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U.S. Army Corps of Engineers tours lagoon site on Red Cedar River

By LeAnn R. Ralph

COLFAX  —  From the time the Colfax wastewater treatment lagoons were built in the 1960s, the Red Cedar River has been working on carving away the bank between the lagoons and the river.

And now, at the closest point, only 100 feet separates the two.

In August, Ron Verdon, president of the Tainter-Menomin Lake Improvement Association, presented a an erosion and habitat assessment report to the Colfax Village Board.

TMLIA received a lake planning grant to help pay for the study, which was completed by Inter-fluve, Inc. in conjunction with a variety of partners, including the Wisconsin Department of Natural Resources, Dunn County Land Conservation, the U.S. Army Corps of Engineers and UW-Extension.

The study identified more than 60 erosion sites along the Red Cedar River between the Barron County line and Tainter Lake, including the Colfax lagoons.

After Verdon’s presentation, the Colfax Village Board approved a resolution asking the United States Army Corps of Engineers for help in stabilizing the river bank.

Three representatives of the Army Corps of Engineers from the St. Paul district visited Colfax to tour the lagoon site December 3.

After looking at Verdon’s pictures of the erosion — even before going out to the river — the representatives for the Army Corps said that stabilizing the river bank would be a top priority for them in the Army Corp’s next grant cycle.

The grant cycle for the Army Corps of Engineers runs from October 1 to September 30.

And while there is no guarantee that the project would receive federal funds, because the river threatens the Colfax wastewater treatment system, stabilizing the river bank is essential, they said.

If Colfax receives federal funding through the Army Corps of Engineers, the federal government would pay 65 percent of the cost and Colfax would pay 35 percent.

In November, the Colfax Village Board’s public works committee recommended that the village start a bank restoration fund with an initial allocation of $10,000.

The village’s 2015 budget has a line item for river bank restoration with the recommended starting amount, Scott Gunnufson, village president, told the Army Corps.

In the past, the Colfax Village Board has received estimates of nearly $500,000 for design costs and construction to stabilize the banks to keep the lagoons from washing into the river.

More recently, one estimate from the engineering firm of Short, Elliott and Hendrickson (SEH), estimated the cost at close to $300,000.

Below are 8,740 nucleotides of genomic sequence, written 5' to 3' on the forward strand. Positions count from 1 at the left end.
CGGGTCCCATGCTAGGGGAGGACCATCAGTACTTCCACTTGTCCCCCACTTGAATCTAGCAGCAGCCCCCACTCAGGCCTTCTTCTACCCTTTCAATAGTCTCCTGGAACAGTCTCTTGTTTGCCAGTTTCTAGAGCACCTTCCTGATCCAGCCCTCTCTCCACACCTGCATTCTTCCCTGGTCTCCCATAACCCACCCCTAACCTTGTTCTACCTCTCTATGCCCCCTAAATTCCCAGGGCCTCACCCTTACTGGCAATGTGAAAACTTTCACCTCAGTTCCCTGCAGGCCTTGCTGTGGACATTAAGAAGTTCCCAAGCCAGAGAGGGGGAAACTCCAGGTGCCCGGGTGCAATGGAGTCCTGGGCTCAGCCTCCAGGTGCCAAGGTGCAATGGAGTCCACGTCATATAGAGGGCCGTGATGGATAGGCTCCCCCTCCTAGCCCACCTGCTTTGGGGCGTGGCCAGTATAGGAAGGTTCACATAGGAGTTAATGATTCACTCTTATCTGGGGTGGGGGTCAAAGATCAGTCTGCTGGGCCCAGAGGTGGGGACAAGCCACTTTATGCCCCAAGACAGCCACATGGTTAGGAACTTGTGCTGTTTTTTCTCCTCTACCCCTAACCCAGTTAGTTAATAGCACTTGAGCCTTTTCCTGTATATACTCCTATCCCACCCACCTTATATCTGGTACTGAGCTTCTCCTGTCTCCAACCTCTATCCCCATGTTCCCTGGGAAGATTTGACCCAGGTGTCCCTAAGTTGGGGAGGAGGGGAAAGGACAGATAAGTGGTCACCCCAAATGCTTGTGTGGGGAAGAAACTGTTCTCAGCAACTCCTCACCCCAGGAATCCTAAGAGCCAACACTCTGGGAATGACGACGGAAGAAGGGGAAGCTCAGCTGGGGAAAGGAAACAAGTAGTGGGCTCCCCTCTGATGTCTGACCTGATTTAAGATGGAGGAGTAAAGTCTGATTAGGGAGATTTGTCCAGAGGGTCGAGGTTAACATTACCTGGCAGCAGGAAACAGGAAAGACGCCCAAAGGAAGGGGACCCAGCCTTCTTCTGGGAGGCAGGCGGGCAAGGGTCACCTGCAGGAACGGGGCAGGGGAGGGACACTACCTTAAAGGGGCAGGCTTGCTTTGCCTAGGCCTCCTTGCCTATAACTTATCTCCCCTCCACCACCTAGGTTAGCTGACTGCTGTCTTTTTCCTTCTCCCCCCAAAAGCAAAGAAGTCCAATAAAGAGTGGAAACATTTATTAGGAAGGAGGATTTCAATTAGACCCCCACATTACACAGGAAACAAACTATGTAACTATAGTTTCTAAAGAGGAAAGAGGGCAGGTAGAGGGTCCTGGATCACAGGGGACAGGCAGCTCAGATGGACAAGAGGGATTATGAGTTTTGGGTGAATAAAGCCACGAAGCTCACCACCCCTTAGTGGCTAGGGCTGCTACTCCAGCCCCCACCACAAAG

Another estimate after the study conducted by the Tainter Menomin Lake Improvement Association places the cost at around $180,000.

The village board also has been told in the past that there was no grant money available to help with the project.

Representatives for the state Department of Natural Resources have said, too, that the village’s wastewater treatment permit would only allow vegetation to be planted as a way to strengthen the river bank.

Unfortunately, the river has already claimed countless trees and shrubs near the lagoons, so it is not clear what kind of vegetation could hold the river bank if the roots from 40-foot tall trees have been unable to keep the bank in place.

The river near the lagoons is littered with trees that were once part of the river bank.

Not long ago, one of the fence posts for a fence running between the lagoons and the river was firmly in the ground, noted Rand Bates, director of public works.

But a gully encroaching from the river side, which is growing a little wider every year, has now also grown deeper because the fence post is no longer in the ground and is being held up by the barbed wire stapled to it.

The representatives for the Army Corps asked if Bates had ever observed any drainage from within the river bank, which would indicate that the lagoons had been breached.

Bates said he had never seen anything along the river that would indicate the lagoons were leaking.

For now, it is a matter of waiting to see if Colfax can receive funding through the Army Corps of Engineers for help in stabilizing the river bank.

The Army Corps would design the project and would hire the contractors to do the work.

Fixing the erosion sites to slow down sediment entering the Red Cedar River and Tainter Lake could accomplish two goals: reducing the amount of phosphorus that fuels heavy algae blooms in Tainter Lake every summer and removing sediment that is causing the delta at Champney Park to advance by 35 feet per year.

Verdon said he is encouraged by the steps the village has taken and by the visit from the Army Corps of Engineers.

If Colfax can take the lead and find a way to stabilize the river bank, other landowners may be more willing to look into finding solutions, he said.